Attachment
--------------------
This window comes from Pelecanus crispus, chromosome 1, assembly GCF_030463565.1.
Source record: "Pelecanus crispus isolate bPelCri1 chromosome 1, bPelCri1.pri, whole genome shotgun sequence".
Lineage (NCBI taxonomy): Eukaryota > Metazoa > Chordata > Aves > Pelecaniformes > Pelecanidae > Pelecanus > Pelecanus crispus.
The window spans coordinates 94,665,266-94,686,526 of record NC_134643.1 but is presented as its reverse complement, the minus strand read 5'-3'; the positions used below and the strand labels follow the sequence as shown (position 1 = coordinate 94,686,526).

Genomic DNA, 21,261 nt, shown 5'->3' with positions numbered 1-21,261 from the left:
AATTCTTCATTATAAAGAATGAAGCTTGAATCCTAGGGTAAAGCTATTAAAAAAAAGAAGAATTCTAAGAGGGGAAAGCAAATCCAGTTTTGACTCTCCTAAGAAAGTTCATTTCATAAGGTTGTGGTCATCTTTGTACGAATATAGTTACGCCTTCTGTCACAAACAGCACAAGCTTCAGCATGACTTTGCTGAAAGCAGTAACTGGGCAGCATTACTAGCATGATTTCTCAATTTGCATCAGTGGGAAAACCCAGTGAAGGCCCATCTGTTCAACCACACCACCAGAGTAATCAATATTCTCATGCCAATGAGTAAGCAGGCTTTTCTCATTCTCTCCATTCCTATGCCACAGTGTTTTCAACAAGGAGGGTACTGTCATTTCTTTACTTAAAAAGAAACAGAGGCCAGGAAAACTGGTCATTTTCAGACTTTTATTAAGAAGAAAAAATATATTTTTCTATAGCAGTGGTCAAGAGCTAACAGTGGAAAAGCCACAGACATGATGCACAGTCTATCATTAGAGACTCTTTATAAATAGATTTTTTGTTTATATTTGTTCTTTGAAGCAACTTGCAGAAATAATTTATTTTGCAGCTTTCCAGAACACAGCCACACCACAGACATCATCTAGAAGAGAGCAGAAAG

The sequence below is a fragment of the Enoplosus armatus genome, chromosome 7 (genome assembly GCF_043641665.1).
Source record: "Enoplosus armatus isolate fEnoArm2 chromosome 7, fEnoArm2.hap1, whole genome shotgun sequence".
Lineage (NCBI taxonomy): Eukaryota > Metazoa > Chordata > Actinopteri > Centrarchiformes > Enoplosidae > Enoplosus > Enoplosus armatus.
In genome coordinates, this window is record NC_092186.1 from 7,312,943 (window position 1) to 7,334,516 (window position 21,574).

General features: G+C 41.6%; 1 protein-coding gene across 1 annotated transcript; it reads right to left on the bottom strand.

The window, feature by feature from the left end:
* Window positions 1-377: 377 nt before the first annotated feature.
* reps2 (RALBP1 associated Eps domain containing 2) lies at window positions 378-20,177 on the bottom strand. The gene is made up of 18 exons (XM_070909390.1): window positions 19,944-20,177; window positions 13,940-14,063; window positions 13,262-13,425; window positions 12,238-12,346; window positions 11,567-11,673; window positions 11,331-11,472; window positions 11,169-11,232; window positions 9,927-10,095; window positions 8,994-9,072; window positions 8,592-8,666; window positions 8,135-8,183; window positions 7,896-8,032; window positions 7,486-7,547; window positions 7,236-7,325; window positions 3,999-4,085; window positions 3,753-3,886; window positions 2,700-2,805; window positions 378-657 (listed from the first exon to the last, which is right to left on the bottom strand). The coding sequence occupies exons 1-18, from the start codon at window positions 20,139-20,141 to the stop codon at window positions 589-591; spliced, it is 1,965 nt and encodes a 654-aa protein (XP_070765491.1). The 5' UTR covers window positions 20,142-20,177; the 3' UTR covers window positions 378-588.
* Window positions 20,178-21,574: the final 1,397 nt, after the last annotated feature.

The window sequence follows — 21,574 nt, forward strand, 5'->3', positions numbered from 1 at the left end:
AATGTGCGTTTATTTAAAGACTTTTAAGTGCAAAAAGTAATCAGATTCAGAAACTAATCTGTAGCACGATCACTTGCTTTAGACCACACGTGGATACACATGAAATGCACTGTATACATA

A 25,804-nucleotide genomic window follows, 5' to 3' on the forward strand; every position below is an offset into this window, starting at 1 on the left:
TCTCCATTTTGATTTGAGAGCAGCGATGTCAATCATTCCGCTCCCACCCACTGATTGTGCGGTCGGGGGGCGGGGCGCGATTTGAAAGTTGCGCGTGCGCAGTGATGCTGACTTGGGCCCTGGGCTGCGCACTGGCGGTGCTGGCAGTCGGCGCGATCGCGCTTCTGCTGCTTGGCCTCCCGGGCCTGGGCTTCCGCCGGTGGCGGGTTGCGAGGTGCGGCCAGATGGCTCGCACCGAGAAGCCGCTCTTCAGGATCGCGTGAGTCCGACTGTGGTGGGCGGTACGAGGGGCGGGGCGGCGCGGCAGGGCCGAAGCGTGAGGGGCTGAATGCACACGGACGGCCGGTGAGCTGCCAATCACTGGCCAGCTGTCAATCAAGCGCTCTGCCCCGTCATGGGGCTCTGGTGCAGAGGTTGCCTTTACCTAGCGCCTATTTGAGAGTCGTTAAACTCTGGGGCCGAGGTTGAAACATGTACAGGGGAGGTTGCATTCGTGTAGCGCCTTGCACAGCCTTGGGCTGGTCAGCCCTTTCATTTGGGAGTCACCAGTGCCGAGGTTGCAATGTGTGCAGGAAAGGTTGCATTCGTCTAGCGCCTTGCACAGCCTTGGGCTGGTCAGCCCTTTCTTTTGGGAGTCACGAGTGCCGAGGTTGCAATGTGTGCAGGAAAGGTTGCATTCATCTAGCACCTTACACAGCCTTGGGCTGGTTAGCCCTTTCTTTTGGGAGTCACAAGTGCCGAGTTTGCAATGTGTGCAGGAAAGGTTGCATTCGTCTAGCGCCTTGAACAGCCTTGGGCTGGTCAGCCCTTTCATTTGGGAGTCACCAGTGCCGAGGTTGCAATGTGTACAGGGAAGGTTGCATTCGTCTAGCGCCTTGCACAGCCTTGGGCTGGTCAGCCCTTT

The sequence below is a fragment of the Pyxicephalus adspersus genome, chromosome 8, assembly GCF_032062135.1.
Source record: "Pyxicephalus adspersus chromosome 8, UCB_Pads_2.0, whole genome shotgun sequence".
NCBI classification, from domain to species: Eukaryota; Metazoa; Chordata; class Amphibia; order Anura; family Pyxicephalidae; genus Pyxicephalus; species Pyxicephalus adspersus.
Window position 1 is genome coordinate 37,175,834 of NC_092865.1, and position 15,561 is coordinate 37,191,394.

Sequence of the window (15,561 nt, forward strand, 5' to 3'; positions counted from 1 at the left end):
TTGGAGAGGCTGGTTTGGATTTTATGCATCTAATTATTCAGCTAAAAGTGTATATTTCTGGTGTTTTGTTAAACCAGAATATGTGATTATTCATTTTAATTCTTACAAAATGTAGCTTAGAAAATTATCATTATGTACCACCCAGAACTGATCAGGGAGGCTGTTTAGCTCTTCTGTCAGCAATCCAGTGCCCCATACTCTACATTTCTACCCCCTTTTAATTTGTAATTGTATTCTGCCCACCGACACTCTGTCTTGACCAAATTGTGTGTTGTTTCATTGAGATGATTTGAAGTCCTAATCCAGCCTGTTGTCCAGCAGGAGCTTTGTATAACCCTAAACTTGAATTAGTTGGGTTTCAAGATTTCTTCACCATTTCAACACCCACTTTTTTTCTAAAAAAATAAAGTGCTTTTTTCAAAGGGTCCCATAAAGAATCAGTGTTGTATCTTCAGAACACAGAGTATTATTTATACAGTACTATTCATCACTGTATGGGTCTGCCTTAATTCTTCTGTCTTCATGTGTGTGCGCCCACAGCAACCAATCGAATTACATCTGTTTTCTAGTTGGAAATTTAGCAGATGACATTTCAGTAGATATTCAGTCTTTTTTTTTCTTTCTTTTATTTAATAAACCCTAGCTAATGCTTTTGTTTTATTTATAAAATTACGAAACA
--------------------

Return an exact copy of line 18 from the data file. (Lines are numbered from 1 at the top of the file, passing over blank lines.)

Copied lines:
A 25,804-nucleotide genomic window follows, 5' to 3' on the forward strand; every position below is an offset into this window, starting at 1 on the left: